woman (153). This is a representation of how female gender is despised. They are only observed
as the tools for experiment thus depriving them the human dignity. Although Rappaccini is
observed as a learned professor who does not respect human right like the science, he is being
biased on gender. He intends to use women as the centre of the experiment which is poisonous.
He lacks the shreds of tenderness to the female gender since he observes them as not being
different from the objects of his experiment. Although this Hawthorne’s story is a moral fable, he
uses a woman to represent the tool of a poisonous experiment (Coleman 1). Rappaccini regards
Beatrice as one of the poisonous plants in the garden. This is a depiction of how males are
underrating females in the novel.
Philadelphia Burke is used to represent the women’s weak role of acting as an object in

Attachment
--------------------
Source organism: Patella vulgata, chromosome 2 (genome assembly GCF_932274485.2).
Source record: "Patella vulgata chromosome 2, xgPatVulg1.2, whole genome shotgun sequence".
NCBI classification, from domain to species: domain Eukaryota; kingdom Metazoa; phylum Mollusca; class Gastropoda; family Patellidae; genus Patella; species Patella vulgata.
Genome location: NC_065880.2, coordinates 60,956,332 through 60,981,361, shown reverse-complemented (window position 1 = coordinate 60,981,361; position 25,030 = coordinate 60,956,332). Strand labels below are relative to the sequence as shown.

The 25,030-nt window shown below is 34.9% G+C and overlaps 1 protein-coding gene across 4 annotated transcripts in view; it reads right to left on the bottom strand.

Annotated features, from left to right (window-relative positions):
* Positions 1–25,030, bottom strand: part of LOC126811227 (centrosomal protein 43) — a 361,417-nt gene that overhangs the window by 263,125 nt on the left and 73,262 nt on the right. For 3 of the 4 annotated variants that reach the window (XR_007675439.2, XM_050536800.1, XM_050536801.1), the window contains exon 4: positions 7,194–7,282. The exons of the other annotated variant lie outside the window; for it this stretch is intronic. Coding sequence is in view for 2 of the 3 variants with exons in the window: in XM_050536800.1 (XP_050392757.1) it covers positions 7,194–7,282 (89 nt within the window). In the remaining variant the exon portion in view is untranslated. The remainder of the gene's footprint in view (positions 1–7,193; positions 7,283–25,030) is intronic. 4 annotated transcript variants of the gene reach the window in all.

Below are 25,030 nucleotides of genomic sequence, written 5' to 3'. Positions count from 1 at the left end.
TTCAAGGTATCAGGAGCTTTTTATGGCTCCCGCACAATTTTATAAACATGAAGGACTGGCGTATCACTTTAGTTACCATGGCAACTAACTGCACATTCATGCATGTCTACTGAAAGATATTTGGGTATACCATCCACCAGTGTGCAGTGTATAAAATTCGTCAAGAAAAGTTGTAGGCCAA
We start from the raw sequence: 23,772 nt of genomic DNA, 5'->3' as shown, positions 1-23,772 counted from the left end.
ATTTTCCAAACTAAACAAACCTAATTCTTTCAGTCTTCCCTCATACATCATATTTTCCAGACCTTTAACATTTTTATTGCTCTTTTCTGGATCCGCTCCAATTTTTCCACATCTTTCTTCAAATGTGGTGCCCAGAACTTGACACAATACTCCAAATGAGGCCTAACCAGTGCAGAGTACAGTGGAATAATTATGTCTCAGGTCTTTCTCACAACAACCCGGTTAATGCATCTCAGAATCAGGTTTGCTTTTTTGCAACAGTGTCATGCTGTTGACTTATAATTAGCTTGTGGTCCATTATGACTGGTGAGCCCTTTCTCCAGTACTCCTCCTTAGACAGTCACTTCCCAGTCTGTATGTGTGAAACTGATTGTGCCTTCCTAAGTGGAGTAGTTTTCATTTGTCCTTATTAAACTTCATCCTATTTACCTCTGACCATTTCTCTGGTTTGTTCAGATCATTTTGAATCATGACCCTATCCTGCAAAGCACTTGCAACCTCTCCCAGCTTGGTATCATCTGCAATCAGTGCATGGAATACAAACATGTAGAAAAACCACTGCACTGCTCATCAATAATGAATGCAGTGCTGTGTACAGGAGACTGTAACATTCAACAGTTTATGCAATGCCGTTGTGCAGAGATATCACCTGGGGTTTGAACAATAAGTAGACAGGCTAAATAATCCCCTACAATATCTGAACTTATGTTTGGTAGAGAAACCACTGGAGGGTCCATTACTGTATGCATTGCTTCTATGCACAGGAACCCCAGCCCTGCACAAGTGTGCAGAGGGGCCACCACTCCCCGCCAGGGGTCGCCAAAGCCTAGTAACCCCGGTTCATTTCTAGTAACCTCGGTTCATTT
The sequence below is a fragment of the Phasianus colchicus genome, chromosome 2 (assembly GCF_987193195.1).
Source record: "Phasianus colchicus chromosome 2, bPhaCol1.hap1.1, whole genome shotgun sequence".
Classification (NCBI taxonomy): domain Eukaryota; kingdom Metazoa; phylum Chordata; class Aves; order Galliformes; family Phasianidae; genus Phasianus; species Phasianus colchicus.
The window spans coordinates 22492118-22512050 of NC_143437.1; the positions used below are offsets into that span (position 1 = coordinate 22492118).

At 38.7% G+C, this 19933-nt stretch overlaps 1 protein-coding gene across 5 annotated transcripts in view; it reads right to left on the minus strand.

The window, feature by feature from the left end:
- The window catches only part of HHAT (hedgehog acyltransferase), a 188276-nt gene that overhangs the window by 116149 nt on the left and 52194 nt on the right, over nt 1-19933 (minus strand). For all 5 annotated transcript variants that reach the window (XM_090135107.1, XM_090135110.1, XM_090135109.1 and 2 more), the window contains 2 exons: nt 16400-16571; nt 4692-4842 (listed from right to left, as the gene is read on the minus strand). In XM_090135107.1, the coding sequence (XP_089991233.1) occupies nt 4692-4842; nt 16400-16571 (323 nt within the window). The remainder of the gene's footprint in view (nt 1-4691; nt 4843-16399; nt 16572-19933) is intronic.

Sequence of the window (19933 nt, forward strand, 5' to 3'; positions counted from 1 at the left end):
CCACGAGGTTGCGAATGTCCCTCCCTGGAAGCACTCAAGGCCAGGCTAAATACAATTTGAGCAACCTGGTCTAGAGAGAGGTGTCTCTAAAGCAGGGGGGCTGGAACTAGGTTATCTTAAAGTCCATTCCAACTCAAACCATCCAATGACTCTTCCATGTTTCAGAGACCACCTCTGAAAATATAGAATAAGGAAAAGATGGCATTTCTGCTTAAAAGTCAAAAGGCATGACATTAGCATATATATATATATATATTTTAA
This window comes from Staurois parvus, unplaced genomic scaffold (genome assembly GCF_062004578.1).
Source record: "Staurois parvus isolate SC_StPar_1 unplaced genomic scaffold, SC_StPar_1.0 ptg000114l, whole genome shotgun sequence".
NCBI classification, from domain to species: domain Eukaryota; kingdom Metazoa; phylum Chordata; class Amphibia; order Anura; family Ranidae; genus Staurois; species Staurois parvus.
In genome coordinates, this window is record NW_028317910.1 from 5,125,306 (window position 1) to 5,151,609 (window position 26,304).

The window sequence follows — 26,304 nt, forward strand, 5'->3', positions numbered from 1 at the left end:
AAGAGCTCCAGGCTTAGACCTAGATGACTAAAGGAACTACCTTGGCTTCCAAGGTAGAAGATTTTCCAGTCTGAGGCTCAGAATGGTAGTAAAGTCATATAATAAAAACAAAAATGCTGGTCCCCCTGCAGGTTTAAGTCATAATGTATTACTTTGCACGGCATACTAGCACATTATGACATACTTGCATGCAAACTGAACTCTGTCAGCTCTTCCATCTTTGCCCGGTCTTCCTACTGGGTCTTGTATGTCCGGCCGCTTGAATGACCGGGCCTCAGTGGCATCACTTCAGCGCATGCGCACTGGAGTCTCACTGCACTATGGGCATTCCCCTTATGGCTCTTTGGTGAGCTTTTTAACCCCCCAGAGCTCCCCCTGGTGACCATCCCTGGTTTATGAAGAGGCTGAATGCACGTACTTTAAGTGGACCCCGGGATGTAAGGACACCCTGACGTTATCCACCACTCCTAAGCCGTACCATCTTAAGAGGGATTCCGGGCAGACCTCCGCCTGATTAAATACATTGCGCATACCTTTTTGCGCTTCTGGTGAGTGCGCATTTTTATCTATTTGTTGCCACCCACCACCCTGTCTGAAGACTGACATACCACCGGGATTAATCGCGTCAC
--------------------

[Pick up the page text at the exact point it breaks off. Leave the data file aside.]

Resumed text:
Tiptree’s novel. Although advertisement is illegal, women are used as the tools to carry out such
ads. However, the health conditions of Burke does not allow her to live healthy for long since
she later lands in the hospital after an attempted suicide. Her condition deteriorates, and the
option to prolong her life becomes the use of a machine. This machine, however, lacks the
human brains. Her life is changed to become a remote machine which is known as Delphi.
Delphi uses the brain of Burke, and she is the one who controls it. The new being is more
attractive than the previous Burke whose health had been jeopardized by the disease. The
transformation of Burke into Delphi made her lose her humanity, and she is easily abused,
shunned, and ignored (Stevenson 95). Tiptree objectifies Burke who is a woman. The
objectification of Burke shows how women dignity is likened to the technological gadget. A
woman deserves to live like a human being, and severe disease should be free to take over her
life if the treatment measures remain ineffective. The mechanization of Burke is an expression of